Application delivery company Apcela made its first move into machine learning (ML) with the launch of its Enhanced Analytics platform with a software-defined wide area networking (SD-WAN) API. The API leverages and extends capabilities of Cisco’s SD-WAN to increase visibility and give enterprises predictive and automated analysis into their networks, according to the company.
This builds upon Apcela’s core product and SD-WAN technology by extending data and visualization past the WAN overlay, which it was previously limited to, and takes the data outside the SD-WAN core orchestration platform.
This broadens the data set and analysis so that customers can integrate with other data sets from the application delivery stack, including switches, routers, firewalls, WAN accelerators and other network/application management platforms.
Apcela’s platform gives a more complete view of the underlay and overlay network data, compared to using only Cisco’s Tetration monitoring platform, and it isolates the problem, said Mark Casey, Apcela CEO.
“Using the Tetration Open API, data from this platform can be integrated with other data sets on EAP [enhanced analytics platform],” he explained. “For example, Tetration can isolate network performance problems via hop-by-hop views that enable you to quickly determine if the bottleneck is on the network or on the server. It doesn’t necessarily tell you whether the problem is related to the underlying carrier transport, your switches, routers, or exactly what the problem is. ”
The Apcela platform isolates the actual problem, he added, and it can conduct this correlative analysis between Cisco SD-WAN operational data as well as other network systems, such as Palo Alto, AppDynamics, Amazon Web Services (AWS), and VMware.
“The more systems we interconnect, however, when an application performance issue arises, the harder it becomes to correlate with confidence between the symptoms and behaviors observed in one system with the root cause that may often exists in another,” Casey said.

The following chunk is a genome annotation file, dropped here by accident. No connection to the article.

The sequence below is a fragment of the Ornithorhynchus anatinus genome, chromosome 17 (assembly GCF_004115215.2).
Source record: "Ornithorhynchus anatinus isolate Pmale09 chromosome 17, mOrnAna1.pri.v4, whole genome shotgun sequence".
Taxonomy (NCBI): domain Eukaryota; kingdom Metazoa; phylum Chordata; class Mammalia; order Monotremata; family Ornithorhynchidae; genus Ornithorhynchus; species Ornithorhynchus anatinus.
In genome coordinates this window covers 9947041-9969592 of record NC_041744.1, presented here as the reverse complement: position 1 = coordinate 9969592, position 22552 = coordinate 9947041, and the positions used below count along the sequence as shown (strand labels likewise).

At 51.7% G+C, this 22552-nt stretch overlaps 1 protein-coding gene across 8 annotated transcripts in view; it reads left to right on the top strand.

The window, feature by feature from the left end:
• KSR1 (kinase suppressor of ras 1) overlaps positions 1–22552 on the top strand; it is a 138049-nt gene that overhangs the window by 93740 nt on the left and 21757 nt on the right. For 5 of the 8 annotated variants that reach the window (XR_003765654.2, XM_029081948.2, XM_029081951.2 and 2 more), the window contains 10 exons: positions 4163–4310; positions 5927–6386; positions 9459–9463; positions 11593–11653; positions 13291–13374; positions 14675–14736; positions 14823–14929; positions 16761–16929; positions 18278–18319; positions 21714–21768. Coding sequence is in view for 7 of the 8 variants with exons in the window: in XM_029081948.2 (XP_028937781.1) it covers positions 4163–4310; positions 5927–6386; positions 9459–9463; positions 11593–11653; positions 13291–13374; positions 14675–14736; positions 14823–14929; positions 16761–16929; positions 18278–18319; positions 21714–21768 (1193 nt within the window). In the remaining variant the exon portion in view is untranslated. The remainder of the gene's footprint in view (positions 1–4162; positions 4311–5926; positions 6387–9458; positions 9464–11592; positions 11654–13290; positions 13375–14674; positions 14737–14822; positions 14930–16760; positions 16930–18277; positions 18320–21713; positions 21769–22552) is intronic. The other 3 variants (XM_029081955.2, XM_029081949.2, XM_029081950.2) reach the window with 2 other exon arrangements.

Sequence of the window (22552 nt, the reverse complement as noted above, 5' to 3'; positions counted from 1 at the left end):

By integrating the network data from the application delivery stack and the application environment it makes it easier to identify the correlations and root causes of issues like latency, packet loss, and jitter across these disparate systems.
Historical network data allows the platform to back-test correlations and algorithms that drive automated and intent-based actions, which will allow it to identify issues and correlations in the future.
The data integration component of the platform is important, Casey said, as Cisco’s vManage orchestration platform will only retain six months of data. By moving this data to Apcela’s enhanced analytics platform, it can retain a full data set, “or whatever a client determines is economical, based on storage cost considerations,” he said.
Casey also noted that performance problems on a network often stem from long-term issues, which can make them more difficult to discover. As more systems are integrated the ability to correlate all this data also becomes more difficult. Automated remediation can help address these issues.
This move into machine learning for Apcela builds on the company’s enterprise push as it furthers product development, operational improvement, and expanding its SD-WAN vendor, which SDxCentral discussed with Jack Dziak, Apcela president and COO, earlier this year.
“Ultimately AI [artificial intelligence] and ML will combine to drive a fully automated, intent-based network and application delivery infrastructure that evolves in real-time in response to changes in the networking, security, and application environments,“ said Casey.